• January 1, 2022 Persons 45 years of age or younger
  • January 1, 2023 Persons 50 years of age or younger
  • January 1, 2024 Persons 60 years of age or younger
  • January 1, 2025 All persons regardless of age
*California age restrictions for operating a motorized vessel: According to California Harbors and Navigation Code Section 658.5, NO person under 16 years of age may operate a boat with a motor of more than 15 horsepower, except for a sailboat that does not exceed 30 feet in length or a dinghy used directly between a moored boat and the shore (or between two moored boats). The law allows children 12-15 years of age to operate boats with a motor of more than 15 horsepower or sailboats over 30 feet if supervised on board by an adult at least 18 years of age. Violating these provisions constitutes an infraction.

According to California law, the following persons will not be required to have a boater card to operate a motorized vessel on California waterways when the requirements go into effect beginning in January 2018:
  • A person operating a rental vessel.
  • A person operating a vessel while under the direct supervision of a person 18 years of age or older who is in possession of a California Boater Card.
  • A person who is a resident of a state other than California who is temporarily operating a vessel in California for less than 60 days and meets the boating requirements, if any, of his/her state.
  • A person who is a resident of a country other than the United States who is temporarily operating a vessel in California for less than 90 days and meets the boating requirements, if any, of his/her country.
  • A person operating a vessel in an organized regatta or vessel race, or water ski race.
  • A person who is in possession of a current commercial fishing license.
  • A person who is in possession of a valid marine operator license, for the waters upon which the licensee is operating, issued by the US Coast Guard, or who is in possession of a valid certificate issued pursuant to the International Convention on Standards of Training, Certification and Watchkeeping for Seafarers, 1978, as amended.
  • A person who has successfully completed a boating course approved by the Commission on Peace Officer Standards and Training.
A violation of this article (Harbors and Navigation Code Section 678.15) is an infraction. According to the person convicted of an infraction for a violation of this article shall be fined as follows:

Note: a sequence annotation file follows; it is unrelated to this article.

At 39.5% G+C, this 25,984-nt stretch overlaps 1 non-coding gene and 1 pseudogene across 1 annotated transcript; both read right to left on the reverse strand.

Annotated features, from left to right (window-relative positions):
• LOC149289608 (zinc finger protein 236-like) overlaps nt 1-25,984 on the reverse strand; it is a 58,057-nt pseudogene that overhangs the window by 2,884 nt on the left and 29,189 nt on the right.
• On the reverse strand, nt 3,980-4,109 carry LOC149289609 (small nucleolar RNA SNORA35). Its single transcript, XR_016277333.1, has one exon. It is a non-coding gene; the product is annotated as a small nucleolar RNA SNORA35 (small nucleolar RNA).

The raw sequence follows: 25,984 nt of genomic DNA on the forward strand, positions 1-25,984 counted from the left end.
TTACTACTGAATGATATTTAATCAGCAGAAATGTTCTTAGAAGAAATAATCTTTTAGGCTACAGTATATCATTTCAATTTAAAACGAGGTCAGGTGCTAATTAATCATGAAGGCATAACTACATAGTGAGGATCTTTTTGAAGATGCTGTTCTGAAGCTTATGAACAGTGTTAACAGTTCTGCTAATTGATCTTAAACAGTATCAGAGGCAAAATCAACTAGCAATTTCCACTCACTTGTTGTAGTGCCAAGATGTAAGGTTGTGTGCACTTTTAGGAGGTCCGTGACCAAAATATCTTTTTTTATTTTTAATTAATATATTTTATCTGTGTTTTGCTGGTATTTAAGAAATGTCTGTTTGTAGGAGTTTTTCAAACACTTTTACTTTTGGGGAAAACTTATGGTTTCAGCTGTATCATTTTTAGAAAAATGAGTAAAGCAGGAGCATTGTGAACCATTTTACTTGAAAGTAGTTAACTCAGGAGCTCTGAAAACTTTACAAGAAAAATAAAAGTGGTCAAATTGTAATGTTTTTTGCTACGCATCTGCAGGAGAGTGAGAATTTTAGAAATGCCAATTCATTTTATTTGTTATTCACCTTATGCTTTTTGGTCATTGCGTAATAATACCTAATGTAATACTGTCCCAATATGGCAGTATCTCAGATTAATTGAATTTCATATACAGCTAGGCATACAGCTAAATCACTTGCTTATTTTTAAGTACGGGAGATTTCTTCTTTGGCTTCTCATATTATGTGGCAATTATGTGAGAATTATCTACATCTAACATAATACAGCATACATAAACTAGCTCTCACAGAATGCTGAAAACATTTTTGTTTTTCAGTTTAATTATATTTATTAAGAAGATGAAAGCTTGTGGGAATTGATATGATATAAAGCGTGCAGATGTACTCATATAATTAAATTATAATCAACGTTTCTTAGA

• For an initial conviction, by a fine of not more than $100.
  • For a second conviction, by a fine of not more than $250.
  • For a third or subsequent conviction, by a fine of not more $500.
  • A fine imposed on a vessel operator pursuant to subdivision (b) shall be waived, if the vessel operator provides proof that he or she had a valid vessel operator card at the time of the citation.
  • In addition to the fines imposed by subdivision (b), the court shall order a person convicted of violating this article to complete and pass a boating safety course approved by the division pursuant to Section 668.3.
  • If a person who is ordered to complete and pass a boating safety course pursuant to paragraph (1) is 18 years of age or younger, the court may require that person to obtain the consent of a parent or guardian to enroll in that course.
  • A person who has been ordered by a court to complete a boating safety course pursuant to paragraph (1) shall submit to the court proof of completion and passage of the course within seven months of the date of his or her conviction. The proof shall be in a form that has been approved by the division and that is capable of being submitted to the court or a state or local agency approved by the division through the US Postal Service or another certified means of transmission.
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Old 08-04-2017, 04:00   #65
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Re: Licenses for Americans sailing in Europe

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Originally Posted by barnakiel View Post
Yep.

I must confirm in Portugal.... none speaking English


Why they should speak English, they are in their own country. I wonder how many foreign languages you can speak, or how many foreign languages in your own country "officials" can speak.


You remained me of British, they are expats but every one else is immigrant.

Spaniard living in England is immigrant but British living in Spain are expat, they will never call themselves immigrants.